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Virtual offices: outfitted for winter weather

While companies that boast office space in Tampa are spared the seasonal challenges that result from winter weather, telecommuting operations across the country have an advantage when the cold sets in. In parts of the nation where snowstorms can shutter public transportation and make commuting to work dangerous or impossible, the benefit of allowing employees to work from home is that the show goes on, even when the weather outside is frightful. 

In some areas, employees may get the short end of the stick on company snow days. According to CBS News, non-exempt employers are not required to pay workers for days the office is closed: a measure that might sound reasonable for a company's bottom line, but that can derail personal budgets around the holidays. For exempt employees, managers can apply vacation time to account for weather shutdowns. While those circumstances sound like punishment enough, it further begs the question: Can employees be fired for being unable to commute?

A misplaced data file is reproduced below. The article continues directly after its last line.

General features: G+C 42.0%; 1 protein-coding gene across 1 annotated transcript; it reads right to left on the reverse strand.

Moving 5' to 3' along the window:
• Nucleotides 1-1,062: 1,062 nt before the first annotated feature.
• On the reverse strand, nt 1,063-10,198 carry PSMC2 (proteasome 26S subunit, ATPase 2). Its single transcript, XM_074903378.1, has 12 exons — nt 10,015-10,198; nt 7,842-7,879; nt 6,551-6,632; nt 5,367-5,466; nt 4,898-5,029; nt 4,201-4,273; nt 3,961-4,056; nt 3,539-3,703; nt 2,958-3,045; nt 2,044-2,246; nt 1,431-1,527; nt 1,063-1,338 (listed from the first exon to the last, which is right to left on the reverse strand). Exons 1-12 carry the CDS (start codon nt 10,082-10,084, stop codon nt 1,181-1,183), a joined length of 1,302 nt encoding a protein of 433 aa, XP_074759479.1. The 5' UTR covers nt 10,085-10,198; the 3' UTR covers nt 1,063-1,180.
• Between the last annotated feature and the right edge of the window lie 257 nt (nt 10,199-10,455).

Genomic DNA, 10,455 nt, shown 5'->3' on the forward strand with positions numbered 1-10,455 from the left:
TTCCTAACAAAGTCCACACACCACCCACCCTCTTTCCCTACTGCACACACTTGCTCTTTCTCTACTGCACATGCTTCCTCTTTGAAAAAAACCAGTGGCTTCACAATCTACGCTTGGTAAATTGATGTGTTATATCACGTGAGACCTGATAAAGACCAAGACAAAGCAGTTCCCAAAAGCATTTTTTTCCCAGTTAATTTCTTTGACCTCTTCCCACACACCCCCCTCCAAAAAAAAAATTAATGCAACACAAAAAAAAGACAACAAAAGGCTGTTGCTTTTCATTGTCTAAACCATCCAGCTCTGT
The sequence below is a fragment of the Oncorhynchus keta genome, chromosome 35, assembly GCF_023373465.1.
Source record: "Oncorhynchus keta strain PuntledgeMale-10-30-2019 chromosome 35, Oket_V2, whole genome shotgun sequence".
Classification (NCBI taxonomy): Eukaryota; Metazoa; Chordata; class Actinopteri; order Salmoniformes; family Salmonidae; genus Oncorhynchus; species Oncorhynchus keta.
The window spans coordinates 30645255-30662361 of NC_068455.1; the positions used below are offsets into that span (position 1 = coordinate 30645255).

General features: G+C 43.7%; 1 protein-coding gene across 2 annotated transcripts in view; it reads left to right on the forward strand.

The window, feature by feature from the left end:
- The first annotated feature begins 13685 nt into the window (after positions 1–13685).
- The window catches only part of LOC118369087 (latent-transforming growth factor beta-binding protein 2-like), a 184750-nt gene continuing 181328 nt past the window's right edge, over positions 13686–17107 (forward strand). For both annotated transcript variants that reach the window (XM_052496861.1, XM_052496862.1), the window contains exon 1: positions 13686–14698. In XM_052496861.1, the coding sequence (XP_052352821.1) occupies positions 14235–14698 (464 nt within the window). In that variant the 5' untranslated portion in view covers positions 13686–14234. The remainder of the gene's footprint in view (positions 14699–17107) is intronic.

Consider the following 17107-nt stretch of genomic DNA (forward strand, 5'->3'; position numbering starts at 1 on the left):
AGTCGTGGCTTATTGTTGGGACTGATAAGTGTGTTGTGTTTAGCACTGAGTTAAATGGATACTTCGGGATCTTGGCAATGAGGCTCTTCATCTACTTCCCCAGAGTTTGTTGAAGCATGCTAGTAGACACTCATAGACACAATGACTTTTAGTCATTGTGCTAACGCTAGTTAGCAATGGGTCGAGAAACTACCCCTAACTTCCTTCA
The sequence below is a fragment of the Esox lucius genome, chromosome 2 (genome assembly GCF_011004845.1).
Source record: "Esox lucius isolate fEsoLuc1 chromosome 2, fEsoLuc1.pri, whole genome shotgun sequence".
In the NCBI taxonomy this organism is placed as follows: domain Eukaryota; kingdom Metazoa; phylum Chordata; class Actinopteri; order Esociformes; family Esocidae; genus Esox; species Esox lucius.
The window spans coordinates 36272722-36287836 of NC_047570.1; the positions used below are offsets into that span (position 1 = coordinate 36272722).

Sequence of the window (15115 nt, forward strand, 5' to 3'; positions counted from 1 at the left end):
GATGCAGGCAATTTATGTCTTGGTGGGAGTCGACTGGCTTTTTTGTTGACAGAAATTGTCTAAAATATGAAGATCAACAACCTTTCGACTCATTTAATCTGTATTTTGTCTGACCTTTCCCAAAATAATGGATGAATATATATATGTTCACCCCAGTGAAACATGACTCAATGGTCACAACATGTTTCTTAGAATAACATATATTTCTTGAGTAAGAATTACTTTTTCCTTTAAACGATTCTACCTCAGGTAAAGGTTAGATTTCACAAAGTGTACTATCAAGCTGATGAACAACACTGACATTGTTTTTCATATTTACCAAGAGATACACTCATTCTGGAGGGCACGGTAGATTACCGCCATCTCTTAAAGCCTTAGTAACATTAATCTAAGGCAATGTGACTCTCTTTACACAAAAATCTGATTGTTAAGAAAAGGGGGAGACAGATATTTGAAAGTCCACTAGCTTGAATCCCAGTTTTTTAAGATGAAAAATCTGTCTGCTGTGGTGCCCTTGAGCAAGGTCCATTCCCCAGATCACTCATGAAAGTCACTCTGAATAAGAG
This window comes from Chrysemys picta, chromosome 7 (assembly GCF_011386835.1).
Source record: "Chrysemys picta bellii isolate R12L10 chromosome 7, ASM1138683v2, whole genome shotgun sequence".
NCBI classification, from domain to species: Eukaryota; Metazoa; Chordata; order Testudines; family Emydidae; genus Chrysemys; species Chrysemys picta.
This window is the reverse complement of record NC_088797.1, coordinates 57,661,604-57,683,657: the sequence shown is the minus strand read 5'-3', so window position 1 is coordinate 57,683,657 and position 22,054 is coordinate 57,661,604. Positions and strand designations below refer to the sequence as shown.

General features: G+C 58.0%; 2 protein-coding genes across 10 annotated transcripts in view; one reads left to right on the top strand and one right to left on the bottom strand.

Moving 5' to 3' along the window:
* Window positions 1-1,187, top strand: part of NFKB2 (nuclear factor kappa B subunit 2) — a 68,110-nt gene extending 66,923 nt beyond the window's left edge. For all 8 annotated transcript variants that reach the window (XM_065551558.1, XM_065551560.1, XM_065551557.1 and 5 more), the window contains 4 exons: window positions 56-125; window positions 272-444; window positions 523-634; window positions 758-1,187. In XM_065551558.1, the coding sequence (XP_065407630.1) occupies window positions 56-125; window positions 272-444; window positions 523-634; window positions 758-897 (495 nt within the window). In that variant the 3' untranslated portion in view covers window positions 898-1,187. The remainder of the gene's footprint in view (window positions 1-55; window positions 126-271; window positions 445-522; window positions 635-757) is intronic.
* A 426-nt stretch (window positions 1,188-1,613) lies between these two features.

"Short answer, yes. You can be written up, demoted and even fired for not making it into work, even though the streets are ice covered," writes Suzanne Lucas on the CBS News website. "Long answer, they certainly shouldn't. Every company should take their employees' health and safety seriously."

The beauty of a virtual office is that it's structured to circumvent these problems altogether. Barring power outages, telecommuting teams can stay in touch, stay on task and, above all, stay warm when winter weather costs brick-and-mortar offices precious time and money. In the end, it's a dreamy arrangement for both executives and their employees. 

Instead of waking up and wondering if the roads are safe enough to travel, telecommuters can make some hot cocoa, open their laptops and dig into a regular day of work. 

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